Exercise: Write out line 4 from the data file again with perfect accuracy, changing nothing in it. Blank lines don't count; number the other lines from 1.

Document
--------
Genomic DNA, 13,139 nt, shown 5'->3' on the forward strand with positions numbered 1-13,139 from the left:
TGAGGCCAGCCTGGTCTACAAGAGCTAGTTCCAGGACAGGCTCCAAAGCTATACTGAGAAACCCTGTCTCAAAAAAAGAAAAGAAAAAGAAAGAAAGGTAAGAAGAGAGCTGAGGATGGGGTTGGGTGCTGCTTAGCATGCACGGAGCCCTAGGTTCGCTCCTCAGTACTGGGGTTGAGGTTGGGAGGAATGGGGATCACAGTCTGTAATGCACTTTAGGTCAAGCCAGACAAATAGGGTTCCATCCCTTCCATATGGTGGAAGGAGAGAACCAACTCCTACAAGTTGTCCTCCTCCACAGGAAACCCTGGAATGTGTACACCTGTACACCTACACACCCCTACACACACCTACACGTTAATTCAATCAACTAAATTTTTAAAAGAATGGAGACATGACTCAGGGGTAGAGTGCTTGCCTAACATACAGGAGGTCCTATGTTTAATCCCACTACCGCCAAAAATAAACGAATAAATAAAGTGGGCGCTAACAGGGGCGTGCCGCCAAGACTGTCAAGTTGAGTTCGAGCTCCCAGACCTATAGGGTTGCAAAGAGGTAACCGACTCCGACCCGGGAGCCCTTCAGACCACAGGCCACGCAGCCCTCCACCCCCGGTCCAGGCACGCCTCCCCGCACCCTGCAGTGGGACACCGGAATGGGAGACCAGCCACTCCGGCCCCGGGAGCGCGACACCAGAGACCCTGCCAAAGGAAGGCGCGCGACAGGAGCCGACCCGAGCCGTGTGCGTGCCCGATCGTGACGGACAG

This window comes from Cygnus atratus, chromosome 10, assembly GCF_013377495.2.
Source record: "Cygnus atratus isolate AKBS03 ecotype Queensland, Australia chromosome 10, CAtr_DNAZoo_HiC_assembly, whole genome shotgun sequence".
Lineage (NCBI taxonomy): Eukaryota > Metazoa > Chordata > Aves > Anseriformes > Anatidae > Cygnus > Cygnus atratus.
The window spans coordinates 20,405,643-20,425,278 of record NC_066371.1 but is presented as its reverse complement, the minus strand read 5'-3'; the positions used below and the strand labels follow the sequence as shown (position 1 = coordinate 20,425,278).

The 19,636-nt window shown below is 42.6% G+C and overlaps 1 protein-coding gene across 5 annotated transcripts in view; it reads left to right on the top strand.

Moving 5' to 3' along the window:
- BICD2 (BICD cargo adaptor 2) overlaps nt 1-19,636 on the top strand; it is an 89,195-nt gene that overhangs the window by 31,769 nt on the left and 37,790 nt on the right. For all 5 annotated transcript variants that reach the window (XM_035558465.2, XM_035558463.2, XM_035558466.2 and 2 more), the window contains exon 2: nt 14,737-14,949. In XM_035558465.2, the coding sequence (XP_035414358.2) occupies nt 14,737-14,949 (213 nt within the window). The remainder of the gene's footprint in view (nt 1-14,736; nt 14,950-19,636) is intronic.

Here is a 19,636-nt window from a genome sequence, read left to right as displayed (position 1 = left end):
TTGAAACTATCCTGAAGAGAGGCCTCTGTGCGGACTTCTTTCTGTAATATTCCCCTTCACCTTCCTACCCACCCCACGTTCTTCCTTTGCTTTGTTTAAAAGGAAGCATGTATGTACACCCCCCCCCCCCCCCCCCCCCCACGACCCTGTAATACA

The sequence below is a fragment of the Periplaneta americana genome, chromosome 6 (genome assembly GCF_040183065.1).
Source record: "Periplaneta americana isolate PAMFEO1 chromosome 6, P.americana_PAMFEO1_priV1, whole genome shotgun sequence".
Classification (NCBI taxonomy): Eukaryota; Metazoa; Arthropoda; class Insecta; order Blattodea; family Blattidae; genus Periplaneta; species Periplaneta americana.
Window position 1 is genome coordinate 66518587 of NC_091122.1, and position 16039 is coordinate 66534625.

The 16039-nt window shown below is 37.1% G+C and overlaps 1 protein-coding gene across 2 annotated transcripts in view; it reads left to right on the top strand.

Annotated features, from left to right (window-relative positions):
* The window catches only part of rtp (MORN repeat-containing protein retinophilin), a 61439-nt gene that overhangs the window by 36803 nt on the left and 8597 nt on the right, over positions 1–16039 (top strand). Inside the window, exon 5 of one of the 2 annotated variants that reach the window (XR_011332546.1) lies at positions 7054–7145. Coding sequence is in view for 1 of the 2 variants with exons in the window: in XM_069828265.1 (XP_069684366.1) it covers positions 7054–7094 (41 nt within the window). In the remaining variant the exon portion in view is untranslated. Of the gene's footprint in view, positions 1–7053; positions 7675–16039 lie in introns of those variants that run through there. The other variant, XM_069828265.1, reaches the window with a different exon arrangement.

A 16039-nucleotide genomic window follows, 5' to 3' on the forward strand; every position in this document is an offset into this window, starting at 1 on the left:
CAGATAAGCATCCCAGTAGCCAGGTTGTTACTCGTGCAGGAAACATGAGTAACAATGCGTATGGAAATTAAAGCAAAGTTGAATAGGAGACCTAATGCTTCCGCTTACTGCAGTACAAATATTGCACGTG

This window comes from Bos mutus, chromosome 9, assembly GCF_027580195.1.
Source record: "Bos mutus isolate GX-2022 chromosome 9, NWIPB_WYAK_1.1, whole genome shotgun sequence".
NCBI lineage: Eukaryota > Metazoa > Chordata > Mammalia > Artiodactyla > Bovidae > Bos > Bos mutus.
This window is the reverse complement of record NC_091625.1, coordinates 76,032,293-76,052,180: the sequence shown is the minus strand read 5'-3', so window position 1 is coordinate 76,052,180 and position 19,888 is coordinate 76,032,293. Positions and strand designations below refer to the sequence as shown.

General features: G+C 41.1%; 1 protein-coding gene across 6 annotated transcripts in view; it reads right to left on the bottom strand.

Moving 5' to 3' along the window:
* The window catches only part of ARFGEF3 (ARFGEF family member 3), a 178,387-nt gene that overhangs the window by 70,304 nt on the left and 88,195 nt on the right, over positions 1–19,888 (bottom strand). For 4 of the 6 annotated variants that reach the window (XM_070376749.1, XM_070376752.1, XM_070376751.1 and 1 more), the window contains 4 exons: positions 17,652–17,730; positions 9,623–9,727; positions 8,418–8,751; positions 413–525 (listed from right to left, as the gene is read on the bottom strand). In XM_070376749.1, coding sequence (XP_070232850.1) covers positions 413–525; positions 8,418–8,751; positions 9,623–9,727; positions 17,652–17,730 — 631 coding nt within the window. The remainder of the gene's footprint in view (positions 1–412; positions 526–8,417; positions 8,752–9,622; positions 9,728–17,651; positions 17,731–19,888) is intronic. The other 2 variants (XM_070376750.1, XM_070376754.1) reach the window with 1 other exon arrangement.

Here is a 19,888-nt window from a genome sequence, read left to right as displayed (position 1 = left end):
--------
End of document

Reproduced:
Source record: "Cygnus atratus isolate AKBS03 ecotype Queensland, Australia chromosome 10, CAtr_DNAZoo_HiC_assembly, whole genome shotgun sequence".